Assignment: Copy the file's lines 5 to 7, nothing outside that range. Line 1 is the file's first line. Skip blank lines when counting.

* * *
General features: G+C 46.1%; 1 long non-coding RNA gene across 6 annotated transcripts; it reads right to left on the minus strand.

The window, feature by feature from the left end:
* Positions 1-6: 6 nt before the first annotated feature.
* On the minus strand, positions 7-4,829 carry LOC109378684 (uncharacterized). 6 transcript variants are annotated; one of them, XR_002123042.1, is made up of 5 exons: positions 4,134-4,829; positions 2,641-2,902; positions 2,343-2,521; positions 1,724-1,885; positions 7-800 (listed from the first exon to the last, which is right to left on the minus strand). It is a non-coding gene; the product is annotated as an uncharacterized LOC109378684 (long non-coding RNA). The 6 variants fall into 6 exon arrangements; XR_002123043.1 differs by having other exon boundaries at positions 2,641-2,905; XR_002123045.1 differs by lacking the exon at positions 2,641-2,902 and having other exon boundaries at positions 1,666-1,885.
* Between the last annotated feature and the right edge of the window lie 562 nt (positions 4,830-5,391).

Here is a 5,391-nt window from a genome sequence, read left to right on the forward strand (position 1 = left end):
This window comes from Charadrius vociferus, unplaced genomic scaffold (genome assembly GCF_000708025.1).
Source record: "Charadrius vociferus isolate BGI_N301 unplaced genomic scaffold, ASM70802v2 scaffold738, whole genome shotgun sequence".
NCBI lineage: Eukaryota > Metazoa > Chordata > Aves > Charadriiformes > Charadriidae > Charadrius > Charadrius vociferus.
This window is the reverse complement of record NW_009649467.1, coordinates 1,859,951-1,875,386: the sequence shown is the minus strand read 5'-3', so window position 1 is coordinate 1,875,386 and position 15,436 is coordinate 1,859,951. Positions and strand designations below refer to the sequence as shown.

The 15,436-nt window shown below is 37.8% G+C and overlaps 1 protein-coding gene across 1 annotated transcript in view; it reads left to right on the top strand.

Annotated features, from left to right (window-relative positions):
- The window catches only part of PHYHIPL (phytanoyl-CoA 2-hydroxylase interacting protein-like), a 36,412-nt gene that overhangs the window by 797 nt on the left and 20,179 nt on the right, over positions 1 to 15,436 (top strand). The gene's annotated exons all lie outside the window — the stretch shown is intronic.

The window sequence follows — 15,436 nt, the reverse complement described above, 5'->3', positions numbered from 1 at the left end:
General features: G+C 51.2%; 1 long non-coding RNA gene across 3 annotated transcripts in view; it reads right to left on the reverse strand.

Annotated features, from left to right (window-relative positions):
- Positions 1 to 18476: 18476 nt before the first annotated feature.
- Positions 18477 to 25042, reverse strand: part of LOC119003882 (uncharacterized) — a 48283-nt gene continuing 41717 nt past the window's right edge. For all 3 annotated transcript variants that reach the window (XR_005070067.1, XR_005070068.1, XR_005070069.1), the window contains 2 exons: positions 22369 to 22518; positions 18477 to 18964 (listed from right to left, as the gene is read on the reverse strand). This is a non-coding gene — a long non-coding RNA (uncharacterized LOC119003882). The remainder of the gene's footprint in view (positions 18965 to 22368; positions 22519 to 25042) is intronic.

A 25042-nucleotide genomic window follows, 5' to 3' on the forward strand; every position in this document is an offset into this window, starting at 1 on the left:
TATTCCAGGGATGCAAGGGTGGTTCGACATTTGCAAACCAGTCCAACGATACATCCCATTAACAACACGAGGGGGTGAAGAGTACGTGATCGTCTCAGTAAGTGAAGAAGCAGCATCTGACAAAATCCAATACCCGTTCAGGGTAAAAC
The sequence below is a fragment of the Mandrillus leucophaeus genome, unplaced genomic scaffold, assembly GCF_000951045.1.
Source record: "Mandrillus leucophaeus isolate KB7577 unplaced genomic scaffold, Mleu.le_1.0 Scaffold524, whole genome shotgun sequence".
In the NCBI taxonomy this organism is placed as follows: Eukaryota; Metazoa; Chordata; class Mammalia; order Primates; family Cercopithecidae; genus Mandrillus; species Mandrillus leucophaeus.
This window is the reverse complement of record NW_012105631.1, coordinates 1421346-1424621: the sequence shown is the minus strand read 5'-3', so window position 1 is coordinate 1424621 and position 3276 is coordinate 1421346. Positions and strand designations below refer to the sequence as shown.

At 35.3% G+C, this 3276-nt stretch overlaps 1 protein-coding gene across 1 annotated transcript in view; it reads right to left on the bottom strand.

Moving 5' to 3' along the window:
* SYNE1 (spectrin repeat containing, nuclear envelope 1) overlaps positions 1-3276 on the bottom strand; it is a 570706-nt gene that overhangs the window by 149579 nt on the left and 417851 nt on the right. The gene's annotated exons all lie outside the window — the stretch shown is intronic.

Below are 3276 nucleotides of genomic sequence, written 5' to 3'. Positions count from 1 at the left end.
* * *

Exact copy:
* Between the last annotated feature and the right edge of the window lie 562 nt (positions 4,830-5,391).

Here is a 5,391-nt window from a genome sequence, read left to right on the forward strand (position 1 = left end):
This window comes from Charadrius vociferus, unplaced genomic scaffold (genome assembly GCF_000708025.1).